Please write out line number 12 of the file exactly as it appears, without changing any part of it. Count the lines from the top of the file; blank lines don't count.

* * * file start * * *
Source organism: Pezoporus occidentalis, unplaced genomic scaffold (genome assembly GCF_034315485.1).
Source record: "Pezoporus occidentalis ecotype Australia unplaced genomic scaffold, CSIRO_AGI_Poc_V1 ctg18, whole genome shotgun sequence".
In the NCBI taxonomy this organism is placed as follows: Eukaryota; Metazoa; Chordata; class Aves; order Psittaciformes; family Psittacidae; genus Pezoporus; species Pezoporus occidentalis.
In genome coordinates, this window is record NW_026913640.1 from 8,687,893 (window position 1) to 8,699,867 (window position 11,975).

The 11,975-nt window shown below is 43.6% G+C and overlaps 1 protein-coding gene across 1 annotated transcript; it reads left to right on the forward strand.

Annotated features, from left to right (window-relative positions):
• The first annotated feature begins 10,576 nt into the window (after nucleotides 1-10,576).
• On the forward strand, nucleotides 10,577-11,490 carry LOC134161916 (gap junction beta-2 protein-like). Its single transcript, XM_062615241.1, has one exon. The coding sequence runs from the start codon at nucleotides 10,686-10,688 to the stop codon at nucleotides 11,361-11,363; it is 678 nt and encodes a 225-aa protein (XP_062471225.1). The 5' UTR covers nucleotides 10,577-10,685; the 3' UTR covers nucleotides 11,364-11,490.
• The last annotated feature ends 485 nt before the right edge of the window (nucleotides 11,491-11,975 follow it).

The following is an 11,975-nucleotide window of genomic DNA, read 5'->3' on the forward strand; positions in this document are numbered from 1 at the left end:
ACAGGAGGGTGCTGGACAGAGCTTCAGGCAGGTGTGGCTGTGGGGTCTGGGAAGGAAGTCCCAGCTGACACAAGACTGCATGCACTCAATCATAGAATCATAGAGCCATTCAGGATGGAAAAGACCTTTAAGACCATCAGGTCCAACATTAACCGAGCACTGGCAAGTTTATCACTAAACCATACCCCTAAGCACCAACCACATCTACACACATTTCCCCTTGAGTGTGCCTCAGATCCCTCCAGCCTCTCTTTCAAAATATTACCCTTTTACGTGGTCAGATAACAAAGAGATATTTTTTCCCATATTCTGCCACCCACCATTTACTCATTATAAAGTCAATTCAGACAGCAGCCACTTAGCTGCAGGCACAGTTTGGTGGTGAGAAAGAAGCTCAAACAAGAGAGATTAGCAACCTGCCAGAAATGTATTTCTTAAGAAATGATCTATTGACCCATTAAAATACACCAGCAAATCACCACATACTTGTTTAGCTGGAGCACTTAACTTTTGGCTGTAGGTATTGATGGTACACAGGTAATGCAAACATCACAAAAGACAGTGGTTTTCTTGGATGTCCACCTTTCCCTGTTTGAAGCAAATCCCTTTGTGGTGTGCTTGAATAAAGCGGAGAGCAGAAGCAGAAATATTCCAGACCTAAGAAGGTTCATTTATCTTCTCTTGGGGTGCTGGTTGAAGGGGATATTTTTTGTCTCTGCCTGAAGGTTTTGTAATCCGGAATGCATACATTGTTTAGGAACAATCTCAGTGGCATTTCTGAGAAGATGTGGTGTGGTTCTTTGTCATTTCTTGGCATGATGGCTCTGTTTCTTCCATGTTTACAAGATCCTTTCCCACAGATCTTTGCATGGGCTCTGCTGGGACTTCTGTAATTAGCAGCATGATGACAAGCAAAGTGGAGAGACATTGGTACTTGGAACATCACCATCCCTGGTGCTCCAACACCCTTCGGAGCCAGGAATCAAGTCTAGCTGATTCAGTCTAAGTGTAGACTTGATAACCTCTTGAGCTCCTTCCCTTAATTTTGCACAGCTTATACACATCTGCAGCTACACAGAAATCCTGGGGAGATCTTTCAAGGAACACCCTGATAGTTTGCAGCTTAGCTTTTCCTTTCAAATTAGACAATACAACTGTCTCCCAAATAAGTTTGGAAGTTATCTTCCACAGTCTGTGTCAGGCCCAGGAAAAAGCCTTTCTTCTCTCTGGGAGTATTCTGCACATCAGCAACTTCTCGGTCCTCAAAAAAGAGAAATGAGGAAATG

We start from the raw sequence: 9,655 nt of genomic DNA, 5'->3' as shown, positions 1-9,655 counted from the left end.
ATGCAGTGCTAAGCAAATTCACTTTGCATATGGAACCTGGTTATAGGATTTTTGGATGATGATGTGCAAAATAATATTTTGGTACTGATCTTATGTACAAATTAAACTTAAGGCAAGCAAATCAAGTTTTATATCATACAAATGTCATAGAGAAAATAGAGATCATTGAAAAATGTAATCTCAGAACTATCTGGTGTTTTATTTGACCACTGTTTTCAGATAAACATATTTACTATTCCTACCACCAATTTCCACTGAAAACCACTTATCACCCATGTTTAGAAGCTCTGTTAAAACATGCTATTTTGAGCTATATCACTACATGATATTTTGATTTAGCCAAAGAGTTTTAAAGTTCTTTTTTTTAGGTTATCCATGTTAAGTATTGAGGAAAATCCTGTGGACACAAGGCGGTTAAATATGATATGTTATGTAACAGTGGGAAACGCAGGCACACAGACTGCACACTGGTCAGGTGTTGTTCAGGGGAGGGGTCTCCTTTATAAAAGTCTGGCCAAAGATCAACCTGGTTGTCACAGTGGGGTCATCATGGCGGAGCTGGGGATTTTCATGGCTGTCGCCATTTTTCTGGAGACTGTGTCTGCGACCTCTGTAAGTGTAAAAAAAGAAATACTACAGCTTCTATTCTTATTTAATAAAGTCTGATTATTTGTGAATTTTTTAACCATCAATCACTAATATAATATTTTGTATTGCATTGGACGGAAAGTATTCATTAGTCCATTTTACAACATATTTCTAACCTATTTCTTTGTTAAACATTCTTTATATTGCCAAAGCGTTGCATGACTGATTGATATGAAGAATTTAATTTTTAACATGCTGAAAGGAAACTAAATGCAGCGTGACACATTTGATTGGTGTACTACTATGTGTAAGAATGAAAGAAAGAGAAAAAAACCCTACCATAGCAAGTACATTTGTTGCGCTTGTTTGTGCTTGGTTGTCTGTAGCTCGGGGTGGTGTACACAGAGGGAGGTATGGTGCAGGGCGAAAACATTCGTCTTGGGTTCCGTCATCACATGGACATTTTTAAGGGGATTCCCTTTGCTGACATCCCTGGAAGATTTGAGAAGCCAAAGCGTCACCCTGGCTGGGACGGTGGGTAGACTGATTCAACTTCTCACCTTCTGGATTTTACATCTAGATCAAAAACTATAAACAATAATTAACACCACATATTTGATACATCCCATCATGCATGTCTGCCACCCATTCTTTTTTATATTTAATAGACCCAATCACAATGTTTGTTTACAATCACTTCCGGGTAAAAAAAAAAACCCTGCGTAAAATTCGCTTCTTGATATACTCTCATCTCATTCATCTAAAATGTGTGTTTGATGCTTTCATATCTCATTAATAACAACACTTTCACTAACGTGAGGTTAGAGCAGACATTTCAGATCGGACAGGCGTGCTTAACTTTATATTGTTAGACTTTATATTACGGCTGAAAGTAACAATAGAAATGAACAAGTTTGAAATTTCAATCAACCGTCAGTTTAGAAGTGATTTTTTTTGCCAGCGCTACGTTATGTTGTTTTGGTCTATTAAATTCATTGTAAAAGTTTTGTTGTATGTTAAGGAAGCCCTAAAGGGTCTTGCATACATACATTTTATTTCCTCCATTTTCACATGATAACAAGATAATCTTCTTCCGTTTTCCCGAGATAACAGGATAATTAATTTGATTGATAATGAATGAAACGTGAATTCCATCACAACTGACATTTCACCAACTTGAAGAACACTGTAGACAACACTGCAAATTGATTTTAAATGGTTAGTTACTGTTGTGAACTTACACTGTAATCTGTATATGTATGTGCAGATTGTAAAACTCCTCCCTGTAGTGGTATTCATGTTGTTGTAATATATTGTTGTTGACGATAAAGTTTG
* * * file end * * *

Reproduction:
We start from the raw sequence: 9,655 nt of genomic DNA, 5'->3' as shown, positions 1-9,655 counted from the left end.